Lovely Dusty People

camp_guysThe weekend before Gate opens is approaching and a certain feeling has set in. I’ve been out here early before and felt the change from being part of a small group of people building Black Rock City, then having the big art come in to start on the Temple and other huge projects, then watching as the big Theme Camps arrive and suddenly landmarks you’ve been using to navigate are replaced. The great unpacking begins with enthusiastic Theme Campers smiling as they create their fabulous spaces. Once the Gate opens, it becomes a free for all as you beautiful people flood in to stake your space in Black Rock City and build then share what you’re bringing.

Towards the end of pre-event, you realize that you’ve forged bonds with people out here that can only happen in a place as dry and desolate as this. There have been challenges met and there has been solemn sadness. There’s been triumph and a lot of hard work. It is tribal and essential, sometimes feeling as if we’ve stepped into another time where big personalities build things just because they can. My job is nothing compared to what the infrastructure groups like DPW, Tech, IT and their support do out here to build this place, and it takes a certain larger than life type of person to make Black Rock City happen. During the build, meals bring everyone together and it is there that you find old friends and make new ones. I sit there eating and face after dusty  face passes on their way to grab grub  and these are some of the most lovely dusty people I’ve ever had the honor to live amongst, if only for a short time each year.

camp_tentAs big Theme Camps begin their build, you no longer navigate in straight lines to your destinations. You’ll smell your first BBQ. You hear the hammers pounding all around and containers are opened with last year’s tarps and lights and everything that makes Theme Camps strewn about. You will see the groups of serious campers standing around, hands on hips, evaluating how many people they’re going to need to raise up that 60 foot wide shade structure. Work lights are running all night as massive tents are erected and decorated. People begin visiting you because they can tell you’ve been here for a while and maybe they can use your stove to make some coffee and share it with you, or borrow some zip ties.

Bring your own zip ties people.

camp_maxwellRiding my bike around I met Seth Maxwell Malice and I asked him how it was going. He said, “Don’t forget to bolt things together. Gravity doesn’t work like it should.” Passing all the camps that are setting up you’re greeted with constant hellos from happy folks setting up in the friendliest city on earth. They’re insanely happy to be here, but what rational person would consider packing, hauling all your stuff to this dry lake bed, working for days to build a camp, dealing with the weather, then tearing it all down and hauling it out while leaving no trace a vacation? We are a peculiar bunch.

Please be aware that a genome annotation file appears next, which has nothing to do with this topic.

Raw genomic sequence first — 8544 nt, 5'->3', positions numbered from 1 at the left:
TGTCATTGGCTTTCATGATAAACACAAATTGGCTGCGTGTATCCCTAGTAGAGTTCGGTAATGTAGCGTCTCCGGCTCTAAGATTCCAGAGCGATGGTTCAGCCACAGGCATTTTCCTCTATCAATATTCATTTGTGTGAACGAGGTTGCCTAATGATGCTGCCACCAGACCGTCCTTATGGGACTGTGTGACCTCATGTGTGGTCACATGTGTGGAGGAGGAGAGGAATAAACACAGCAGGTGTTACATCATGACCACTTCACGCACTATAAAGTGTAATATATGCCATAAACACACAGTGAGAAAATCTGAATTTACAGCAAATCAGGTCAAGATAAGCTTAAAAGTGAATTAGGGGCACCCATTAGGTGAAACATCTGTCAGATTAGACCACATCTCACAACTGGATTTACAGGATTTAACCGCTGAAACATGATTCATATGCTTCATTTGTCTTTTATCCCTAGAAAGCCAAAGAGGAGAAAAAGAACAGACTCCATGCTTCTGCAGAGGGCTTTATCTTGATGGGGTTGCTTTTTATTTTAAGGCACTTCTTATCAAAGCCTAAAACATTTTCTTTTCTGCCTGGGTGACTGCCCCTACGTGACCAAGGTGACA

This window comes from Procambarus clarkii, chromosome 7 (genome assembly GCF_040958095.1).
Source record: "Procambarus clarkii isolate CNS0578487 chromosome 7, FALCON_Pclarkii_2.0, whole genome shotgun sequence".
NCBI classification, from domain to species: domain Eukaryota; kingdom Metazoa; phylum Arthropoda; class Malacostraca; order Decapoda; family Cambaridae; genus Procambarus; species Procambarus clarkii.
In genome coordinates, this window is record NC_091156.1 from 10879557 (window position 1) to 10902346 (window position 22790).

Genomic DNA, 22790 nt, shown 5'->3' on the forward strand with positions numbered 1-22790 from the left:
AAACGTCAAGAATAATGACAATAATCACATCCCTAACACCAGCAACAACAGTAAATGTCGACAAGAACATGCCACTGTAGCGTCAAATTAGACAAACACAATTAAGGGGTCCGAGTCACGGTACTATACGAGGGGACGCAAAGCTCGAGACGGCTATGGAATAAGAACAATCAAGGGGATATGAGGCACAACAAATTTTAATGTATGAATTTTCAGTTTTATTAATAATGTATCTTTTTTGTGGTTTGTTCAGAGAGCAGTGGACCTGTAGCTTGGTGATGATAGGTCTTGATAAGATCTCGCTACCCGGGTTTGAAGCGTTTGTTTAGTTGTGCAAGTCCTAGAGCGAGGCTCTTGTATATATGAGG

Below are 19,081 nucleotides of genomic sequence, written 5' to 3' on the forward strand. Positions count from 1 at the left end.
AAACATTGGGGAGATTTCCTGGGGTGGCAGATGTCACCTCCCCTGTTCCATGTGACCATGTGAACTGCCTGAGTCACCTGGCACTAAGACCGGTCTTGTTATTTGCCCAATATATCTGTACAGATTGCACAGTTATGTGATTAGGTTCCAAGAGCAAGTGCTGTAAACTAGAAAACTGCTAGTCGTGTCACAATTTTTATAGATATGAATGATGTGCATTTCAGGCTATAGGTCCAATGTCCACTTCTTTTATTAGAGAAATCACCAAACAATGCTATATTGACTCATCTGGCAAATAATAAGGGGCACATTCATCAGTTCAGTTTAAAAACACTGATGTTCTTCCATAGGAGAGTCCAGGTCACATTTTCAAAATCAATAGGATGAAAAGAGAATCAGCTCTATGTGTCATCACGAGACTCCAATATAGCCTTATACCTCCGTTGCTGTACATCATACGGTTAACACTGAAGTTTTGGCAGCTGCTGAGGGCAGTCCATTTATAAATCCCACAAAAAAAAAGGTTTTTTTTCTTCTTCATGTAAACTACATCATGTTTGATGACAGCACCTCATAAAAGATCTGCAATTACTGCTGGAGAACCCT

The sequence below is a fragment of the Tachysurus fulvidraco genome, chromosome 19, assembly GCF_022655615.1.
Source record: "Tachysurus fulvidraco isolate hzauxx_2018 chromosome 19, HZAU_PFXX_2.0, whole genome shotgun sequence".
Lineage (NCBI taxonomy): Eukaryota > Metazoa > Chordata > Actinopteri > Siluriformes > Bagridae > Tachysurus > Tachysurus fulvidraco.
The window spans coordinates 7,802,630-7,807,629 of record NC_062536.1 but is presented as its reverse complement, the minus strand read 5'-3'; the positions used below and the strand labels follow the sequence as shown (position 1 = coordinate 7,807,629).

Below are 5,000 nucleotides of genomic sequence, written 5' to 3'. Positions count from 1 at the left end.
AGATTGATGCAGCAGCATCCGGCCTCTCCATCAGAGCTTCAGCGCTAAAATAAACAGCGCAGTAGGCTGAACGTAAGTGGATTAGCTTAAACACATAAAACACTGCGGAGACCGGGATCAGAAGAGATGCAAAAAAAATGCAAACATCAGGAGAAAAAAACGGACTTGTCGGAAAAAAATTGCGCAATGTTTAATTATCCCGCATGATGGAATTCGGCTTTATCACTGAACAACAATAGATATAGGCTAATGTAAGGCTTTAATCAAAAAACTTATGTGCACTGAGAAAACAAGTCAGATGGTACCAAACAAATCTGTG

camps_upsie
Camp Upsie Daisies with their tower

When we got here a week or so ago, you could clearly see the one red garden LED and a white lit solar rope light on top of my Camper when leaving Center Camp at night. It was the only light out here around 7:45 and E other than the BLM compound with its billion plus lumen’s worth of towers.  Now my little lights have been entirely blocked by other camps.

Work building the city isn’t complete yet, but it is getting very close. More new pilgrims arrive every day to add decor and meaning to the structures the DPW has built. Center Camp is pretty much complete, with all the camps that define it including Media Mecca, Lamplighters, CampArctica (with new wall murals this year who threw a small soiree’ last night because … ICE!) Recycle Camp, BMIR, Playa Info and Census. Administrative and decor crews are arriving. BRC Rangers can be found in the Commissary and their group seems to double in size every day. The population is still small, but different departments are arriving. Nights have been splendid and cool with camaraderie at an all time high, perhaps because we know what is coming.

Build it and they will come.

camp_2_2People who have never been here sometimes don’t really understand how much work goes into making Black Rock City a reality. You hear all the time, “oh, it’s a bunch of hippies or ravers or rich people landing to just party for a week” and while that is in part true, before the gates open, this is one huge construction zone in one of the most inhospitable places on earth. We are off the grid with limited water. Ice is in demand and like gold right now. Huge art projects are going up out on the playa, being built by crews of artists who are dealing with oppressive heat and blowing wind and dust. We work hard and play hard, sitting in the shade between shifts wearing goggles and dust masks sipping drinks that are at least 20 percent alkaline dust and enjoying it immensely. This environment washes away the previous year’s worth of not being here.   Out here the cobwebs dry up. You are among friends and dreamers and lovers creating something somewhat unique in our culture. People talk to one another and help each other out. They listen and they get the job done.  They gift each other and they participate. There is very little opportunity to just go through the motions in Black Rock City.